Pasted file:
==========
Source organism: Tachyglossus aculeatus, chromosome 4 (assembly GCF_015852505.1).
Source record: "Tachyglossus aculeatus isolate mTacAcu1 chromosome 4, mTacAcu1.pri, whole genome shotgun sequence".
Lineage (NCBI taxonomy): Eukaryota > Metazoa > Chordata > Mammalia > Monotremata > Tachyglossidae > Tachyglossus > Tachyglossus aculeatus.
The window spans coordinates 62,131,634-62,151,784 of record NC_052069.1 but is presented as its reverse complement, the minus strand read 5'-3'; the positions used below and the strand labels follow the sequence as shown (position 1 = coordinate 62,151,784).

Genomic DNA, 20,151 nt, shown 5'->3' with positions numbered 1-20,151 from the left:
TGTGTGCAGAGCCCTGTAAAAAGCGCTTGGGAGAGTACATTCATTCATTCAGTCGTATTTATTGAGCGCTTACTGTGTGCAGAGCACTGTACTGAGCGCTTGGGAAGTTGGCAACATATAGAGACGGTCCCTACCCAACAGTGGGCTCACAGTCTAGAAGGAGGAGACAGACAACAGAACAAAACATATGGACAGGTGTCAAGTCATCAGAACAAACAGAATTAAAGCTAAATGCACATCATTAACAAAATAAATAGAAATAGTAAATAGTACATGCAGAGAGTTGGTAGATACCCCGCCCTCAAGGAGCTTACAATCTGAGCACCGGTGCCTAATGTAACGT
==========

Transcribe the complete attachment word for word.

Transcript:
Source organism: Tachyglossus aculeatus, chromosome 4 (assembly GCF_015852505.1).
Source record: "Tachyglossus aculeatus isolate mTacAcu1 chromosome 4, mTacAcu1.pri, whole genome shotgun sequence".
Lineage (NCBI taxonomy): Eukaryota > Metazoa > Chordata > Mammalia > Monotremata > Tachyglossidae > Tachyglossus > Tachyglossus aculeatus.
The window spans coordinates 62,131,634-62,151,784 of record NC_052069.1 but is presented as its reverse complement, the minus strand read 5'-3'; the positions used below and the strand labels follow the sequence as shown (position 1 = coordinate 62,151,784).

Genomic DNA, 20,151 nt, shown 5'->3' with positions numbered 1-20,151 from the left:
TGTGTGCAGAGCCCTGTAAAAAGCGCTTGGGAGAGTACATTCATTCATTCAGTCGTATTTATTGAGCGCTTACTGTGTGCAGAGCACTGTACTGAGCGCTTGGGAAGTTGGCAACATATAGAGACGGTCCCTACCCAACAGTGGGCTCACAGTCTAGAAGGAGGAGACAGACAACAGAACAAAACATATGGACAGGTGTCAAGTCATCAGAACAAACAGAATTAAAGCTAAATGCACATCATTAACAAAATAAATAGAAATAGTAAATAGTACATGCAGAGAGTTGGTAGATACCCCGCCCTCAAGGAGCTTACAATCTGAGCACCGGTGCCTAATGTAACGT